Because an encrypted file can be decrypted only by using a private key that can decrypt the file's FEK, encryption of a file creates a risk of data loss if the owner's access to their private key is lost; for example, in the case of data corruption, a lost or stolen smart card, or when the owner of the private key leaves the organization without providing access to the key. An organization can mitigate the risk of data loss by using data recovery agents and creating a data recovery policy to define secure data recovery procedures. The data recovery agents' public keys, along with the file owner's public key, are used to encrypt the file's FEK. This ensures that, in addition to the file owner, there is also another individual that can decrypt the file's data. Because of the security implications of having data recovery agents, it is important to define secure processes and procedures for data recovery.

For more information about data recovery, see Data Recovery and Encrypting File System (EFS) (http://go.microsoft.com/fwlink/?LinkID=153668).

Whether an organization chooses data recovery or key recovery depends on the organization's requirements and policies. Each technology can be implemented independently or they can be used together. For example, some organizations may have policies that restrict access to a private key to only the owner of the key. Key recovery would not be consistent with this policy. Likewise, some organizations may have policies restricting access to data to only the individual that originated the data. Neither key recovery nor data recovery is consistent with such a policy.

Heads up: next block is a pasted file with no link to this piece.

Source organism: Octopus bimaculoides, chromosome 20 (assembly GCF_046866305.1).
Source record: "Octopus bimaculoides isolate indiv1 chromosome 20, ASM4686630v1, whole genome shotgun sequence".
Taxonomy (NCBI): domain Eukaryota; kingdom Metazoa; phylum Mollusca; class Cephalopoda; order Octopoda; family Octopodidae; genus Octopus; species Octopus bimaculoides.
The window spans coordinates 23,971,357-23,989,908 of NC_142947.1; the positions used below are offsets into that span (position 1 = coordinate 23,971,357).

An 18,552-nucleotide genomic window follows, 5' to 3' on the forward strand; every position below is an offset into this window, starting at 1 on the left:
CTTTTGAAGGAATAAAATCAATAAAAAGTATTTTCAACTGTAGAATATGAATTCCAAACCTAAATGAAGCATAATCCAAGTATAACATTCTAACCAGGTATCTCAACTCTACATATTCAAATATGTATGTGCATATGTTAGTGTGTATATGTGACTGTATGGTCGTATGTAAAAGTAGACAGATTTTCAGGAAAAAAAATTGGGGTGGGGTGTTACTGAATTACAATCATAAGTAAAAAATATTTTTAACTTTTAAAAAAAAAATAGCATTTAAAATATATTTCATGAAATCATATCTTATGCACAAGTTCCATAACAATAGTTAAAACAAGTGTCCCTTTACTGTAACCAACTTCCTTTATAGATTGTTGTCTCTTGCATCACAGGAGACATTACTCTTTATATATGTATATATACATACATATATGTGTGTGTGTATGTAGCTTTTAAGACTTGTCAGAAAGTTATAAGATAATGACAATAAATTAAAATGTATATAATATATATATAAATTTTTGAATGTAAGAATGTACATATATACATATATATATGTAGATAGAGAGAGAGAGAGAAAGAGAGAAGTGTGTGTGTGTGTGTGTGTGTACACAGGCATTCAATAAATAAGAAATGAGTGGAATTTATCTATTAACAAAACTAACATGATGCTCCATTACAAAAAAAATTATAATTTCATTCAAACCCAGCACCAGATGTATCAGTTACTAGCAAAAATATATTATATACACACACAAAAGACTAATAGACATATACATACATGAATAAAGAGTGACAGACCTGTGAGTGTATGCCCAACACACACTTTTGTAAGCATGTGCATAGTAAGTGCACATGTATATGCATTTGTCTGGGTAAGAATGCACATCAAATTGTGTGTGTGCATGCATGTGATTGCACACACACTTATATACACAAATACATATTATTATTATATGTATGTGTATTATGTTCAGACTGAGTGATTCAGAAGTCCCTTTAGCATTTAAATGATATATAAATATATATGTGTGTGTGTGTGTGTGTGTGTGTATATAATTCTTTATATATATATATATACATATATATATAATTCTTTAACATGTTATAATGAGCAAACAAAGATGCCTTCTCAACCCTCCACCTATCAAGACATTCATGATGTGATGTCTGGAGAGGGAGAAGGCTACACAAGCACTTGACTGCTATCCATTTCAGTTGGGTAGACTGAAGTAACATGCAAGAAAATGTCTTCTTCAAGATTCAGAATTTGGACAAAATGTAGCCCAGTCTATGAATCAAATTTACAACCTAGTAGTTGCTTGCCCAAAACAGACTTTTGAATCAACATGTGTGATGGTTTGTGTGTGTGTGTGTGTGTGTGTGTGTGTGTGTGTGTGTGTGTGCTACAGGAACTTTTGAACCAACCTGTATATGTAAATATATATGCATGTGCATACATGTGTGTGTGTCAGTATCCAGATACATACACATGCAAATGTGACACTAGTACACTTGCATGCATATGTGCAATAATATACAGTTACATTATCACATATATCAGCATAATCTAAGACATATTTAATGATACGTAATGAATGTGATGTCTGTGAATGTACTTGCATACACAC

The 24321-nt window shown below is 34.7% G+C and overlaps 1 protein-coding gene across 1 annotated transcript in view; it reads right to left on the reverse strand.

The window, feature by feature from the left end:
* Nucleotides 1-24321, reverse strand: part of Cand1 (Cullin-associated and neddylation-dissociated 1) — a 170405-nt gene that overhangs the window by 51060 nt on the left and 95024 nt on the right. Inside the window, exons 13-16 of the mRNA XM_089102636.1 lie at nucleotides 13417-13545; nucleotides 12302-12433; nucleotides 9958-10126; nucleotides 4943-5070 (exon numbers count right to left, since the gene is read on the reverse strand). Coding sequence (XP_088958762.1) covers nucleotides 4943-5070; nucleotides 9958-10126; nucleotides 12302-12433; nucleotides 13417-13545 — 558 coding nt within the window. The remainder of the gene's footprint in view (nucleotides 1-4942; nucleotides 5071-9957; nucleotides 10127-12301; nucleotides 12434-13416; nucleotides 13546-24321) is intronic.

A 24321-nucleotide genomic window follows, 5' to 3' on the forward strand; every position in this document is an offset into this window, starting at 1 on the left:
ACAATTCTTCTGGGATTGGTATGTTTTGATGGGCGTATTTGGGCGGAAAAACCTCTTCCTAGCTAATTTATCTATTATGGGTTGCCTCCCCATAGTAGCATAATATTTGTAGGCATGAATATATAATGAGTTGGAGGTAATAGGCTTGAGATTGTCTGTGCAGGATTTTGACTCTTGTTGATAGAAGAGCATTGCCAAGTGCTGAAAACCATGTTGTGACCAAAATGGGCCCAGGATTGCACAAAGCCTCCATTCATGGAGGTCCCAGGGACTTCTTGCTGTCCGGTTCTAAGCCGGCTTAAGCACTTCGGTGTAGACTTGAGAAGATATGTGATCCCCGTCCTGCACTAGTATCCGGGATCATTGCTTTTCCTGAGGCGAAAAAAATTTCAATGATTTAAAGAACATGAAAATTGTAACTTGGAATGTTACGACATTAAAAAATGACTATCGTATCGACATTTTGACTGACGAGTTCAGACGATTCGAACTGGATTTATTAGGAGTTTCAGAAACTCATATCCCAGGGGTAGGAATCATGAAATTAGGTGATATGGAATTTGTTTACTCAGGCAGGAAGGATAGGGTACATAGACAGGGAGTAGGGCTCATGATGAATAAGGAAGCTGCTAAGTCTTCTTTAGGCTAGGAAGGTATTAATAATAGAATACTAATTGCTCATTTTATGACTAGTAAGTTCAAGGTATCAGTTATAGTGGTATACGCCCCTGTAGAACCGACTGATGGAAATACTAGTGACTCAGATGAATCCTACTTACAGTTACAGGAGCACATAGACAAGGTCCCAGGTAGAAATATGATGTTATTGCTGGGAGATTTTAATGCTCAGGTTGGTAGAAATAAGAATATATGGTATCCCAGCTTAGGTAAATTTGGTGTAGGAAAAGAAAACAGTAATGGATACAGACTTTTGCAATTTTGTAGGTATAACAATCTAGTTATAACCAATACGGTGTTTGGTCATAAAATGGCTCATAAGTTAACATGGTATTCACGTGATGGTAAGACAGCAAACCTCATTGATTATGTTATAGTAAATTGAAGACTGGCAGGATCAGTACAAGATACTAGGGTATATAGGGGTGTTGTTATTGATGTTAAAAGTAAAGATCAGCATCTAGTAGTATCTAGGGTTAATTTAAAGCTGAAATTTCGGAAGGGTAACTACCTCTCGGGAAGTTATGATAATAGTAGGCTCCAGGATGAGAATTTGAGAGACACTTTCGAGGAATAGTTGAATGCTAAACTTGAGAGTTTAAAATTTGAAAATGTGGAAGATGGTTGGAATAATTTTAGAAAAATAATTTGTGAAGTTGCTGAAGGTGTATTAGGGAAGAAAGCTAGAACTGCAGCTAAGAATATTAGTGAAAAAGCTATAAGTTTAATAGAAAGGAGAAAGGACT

Some key considerations are:

  • Key recovery

    • Requires access to private keys by individuals other than the key owner.

    • Some private keys can be used for digital signatures, which could enable impersonation of the private key's owner.

    • Private keys can be recovered regardless of which applications use the keys.

    • Key recovery also enables EFS data recovery.

  • Data recovery

    • Requires access to encrypted data by individuals other than the data owners.

    • Supported by EFS but not by all encryption systems.

securitySecurity Note
A private key that is known or suspected to be compromised should be revoked as soon as possible. Data encrypted with the compromised key should be recovered by using the revoked key and encrypted with a new key.

  • Active Directory® Domain Services (AD DS) domain with Windows Server 2003 schema extensions.

  • Enterprise CA running on one of the following operating systems:

    • Windows Server 2003 Enterprise Edition or Windows Server 2003 Datacenter Edition.

    • Windows Server 2008 Enterprise or Windows Server 2008 Datacenter.

    • All editions of Windows Server 2008 R2.

  • Version 2 or version 3 certificate templates.

  • Enrollment can be performed on any of the following operating systems:

    • Windows 2000 and Windows Millennium Edition

      noteNote
      Enrollment with key archival in Windows 2000 and Windows Millennium Edition can be performed only by using CA Web enrollment pages and the private key must be marked as exportable during enrollment.

    • Windows XP

    • Windows Vista

    • Windows Server 2003

    • Windows Server 2003 R2

    • Windows Server 2008

    • Windows Server 2008 R2